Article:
CME Changes the Rules on Wheat Trading

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CME adjusts Wheat contract rules

CME

CME Group Inc. ( CME ) unveiled changes to its Wheat contract, the exchange's latest move to align its futures instrument with grain trading in the cash market.

The new specifications, which deal largely with the quality of Wheat that can be delivered against the contract, are aimed at bringing futures prices closer together with the "cash" prices in the physical market.

CME operates the Chicago Board of Trade, the USA's preeminent agri exchange, and has come under criticism for this lack of called convergence, which has created problems for farmers and food companies that seek to use CBOT Wheat futures as an instrument to hedge commodity price risk.

Under the new standards, Wheat containing more than 4 parts per million, or PPM, of vomitoxin cannot be delivered against futures, starting with the September 2013 contract.

Currently, Wheat with this much vomitoxin can be delivered at a discount of 0.24 to the contract's price.

In addition, CME will increase the price discount for Wheat containing 3 PPM of vomitoxin to 0.20 per bushel from 0.12.

Vomitoxin is a byproduct of a fungus that grows on Wheat that has been exposed to excessive rain during a Key period of the crop's development.

The US Food & Drug Administration allows no more than 1 PPM of vomitoxin, or about 1 kernel in 80 lbs of Wheat, in food meant for human consumption. Standards for livestock feed are lesser.

"The market really does not want anything with any significant amount of vomitoxin," said Bryce Knorr, an analyst for Farm Futures, an agricultural publication.

This year, the USA's harvest of soft, red winter Wheat, which underpins the futures contract and is used to make flour for foods like crackers and donuts, was a big one.

That combined with high Corn prices means that more so than in previous years, Wheat supplies are being directed to both food and animal-feed processors.

Prices for soft, red winter Wheat futures have been rising recently on spillover support from gains in the Corn market.

Tuesday, the most-active Dec Wheat contract re-treated 0.5% to $7.9075 a bushel on the CBOT.

CME already had stiffened requirements on vomitoxin content in recent years. Still, grain users pushed for the latest adjustments to make "deliverable Wheat meet standard merchandisable quality standards," according to the exchange.

The changes also are designed to make the Wheat contract a more effective tool for protecting farmers against price volatility.

The Wheat contract has been criticized in recent years because cash prices have lagged below futures prices when the markets are supposed to come together, or converge, to make the futures contract an effective hedging tool for farmers.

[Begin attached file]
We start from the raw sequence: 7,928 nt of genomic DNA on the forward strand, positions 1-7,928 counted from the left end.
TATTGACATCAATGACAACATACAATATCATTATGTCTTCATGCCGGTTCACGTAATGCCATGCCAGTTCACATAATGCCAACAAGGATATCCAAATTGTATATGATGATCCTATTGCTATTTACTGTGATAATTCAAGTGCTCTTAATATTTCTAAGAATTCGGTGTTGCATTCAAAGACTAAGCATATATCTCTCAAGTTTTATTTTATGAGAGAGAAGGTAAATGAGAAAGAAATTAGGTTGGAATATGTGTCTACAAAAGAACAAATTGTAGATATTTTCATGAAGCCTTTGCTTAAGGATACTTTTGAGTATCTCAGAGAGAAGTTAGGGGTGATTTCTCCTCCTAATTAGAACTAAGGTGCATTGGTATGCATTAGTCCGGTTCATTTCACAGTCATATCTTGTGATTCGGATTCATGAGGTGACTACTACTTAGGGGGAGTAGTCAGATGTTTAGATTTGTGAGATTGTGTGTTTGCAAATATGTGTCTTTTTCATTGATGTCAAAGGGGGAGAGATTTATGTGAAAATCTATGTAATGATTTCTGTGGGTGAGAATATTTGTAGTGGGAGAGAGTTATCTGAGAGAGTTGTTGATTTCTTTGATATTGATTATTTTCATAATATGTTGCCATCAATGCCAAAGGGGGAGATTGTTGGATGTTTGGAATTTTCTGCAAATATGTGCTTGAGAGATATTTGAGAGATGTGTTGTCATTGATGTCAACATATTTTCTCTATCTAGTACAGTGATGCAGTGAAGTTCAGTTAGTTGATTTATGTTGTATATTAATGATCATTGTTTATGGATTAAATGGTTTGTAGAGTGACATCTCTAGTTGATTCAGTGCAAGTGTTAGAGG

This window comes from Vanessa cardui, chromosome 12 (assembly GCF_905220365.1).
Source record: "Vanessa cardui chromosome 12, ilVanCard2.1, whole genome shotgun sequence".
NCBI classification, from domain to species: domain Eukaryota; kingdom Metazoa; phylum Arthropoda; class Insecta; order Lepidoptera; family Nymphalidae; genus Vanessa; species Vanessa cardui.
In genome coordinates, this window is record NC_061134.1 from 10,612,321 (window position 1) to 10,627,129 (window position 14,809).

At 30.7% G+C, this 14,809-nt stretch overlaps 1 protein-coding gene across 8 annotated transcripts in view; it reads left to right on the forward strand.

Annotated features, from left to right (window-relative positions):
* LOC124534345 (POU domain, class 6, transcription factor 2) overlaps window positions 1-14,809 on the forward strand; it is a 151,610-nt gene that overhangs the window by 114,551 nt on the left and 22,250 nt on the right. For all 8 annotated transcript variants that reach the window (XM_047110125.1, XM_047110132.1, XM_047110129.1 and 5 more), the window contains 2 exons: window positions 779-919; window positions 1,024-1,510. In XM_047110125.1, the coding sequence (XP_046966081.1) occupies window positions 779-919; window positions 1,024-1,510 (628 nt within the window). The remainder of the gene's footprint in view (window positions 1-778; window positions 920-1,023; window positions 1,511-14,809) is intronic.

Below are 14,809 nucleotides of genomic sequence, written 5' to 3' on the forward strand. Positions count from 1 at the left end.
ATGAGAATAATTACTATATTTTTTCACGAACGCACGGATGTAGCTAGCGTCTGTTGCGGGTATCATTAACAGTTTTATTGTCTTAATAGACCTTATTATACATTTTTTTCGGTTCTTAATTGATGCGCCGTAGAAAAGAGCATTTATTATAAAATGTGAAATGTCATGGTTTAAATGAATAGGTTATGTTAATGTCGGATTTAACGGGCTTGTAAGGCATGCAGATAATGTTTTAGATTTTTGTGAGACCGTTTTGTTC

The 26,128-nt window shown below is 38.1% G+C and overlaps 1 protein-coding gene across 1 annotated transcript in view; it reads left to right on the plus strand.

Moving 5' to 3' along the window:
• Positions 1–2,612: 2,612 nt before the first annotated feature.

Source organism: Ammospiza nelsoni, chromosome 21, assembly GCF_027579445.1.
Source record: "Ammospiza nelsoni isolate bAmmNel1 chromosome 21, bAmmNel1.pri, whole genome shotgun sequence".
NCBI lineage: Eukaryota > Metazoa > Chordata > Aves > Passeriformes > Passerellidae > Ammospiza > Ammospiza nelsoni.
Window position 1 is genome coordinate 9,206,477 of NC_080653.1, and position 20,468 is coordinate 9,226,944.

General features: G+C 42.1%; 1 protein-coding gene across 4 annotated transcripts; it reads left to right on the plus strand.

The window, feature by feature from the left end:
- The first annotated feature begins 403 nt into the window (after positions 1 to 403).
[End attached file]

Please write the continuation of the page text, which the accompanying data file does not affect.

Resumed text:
Hedges are less efficient for farmers if a wide gap exists between futures contracts sold for price protection and money taken in from cash grain sales.

Lower allowable levels of vomitoxin should make the contract a better hedging tool because it will reduce the amount of Wheat that can be delivered by canceling out poor-quality grain. That should raise cash prices closer to futures prices. The smaller the supply, the more valuable.

CME has previously overhauled its storage system for Wheat to encourage the convergence of cash prices and futures.

The revised system allows prices charged by grain elevator operators to fluctuate, and the rate has increased since the new system took effect.

Rising storage costs encourage market participants to deliver Wheat when a futures contract expires, and price convergence depends in part on physical Wheat being delivered.

The revised storage system and the stricter vomitoxin standards have helped bring futures and cash prices closer. Wheat in St. Louis traded 0.25 below futures Tuesday. That compares to a difference of nearly 2.00 in Y 2008.

Paul A. Ebeling, Jnr.

 

 

 

Paul A. Ebeling, Jnr. writes and publishes The Red Roadmaster's Technical Report on the US Major Market Indices, a weekly, highly-regarded financial market letter, read by opinion makers, business leaders and organizations around the world.

Paul A. Ebeling, Jnr has studied the global financial and stock markets since 1984, following a successful business career that included investment banking, and market and business analysis. He is a specialist in equities/commodities, and an accomplished chart reader who advises technicians with regard to Major Indices Resistance/Support Levels.

www.livetradingnews.com

 



The views and opinions expressed herein are the views and opinions of the author and do not necessarily reflect those of The NASDAQ OMX Group, Inc.



This article appears in: Investing , Commodities

Referenced Stocks: CME

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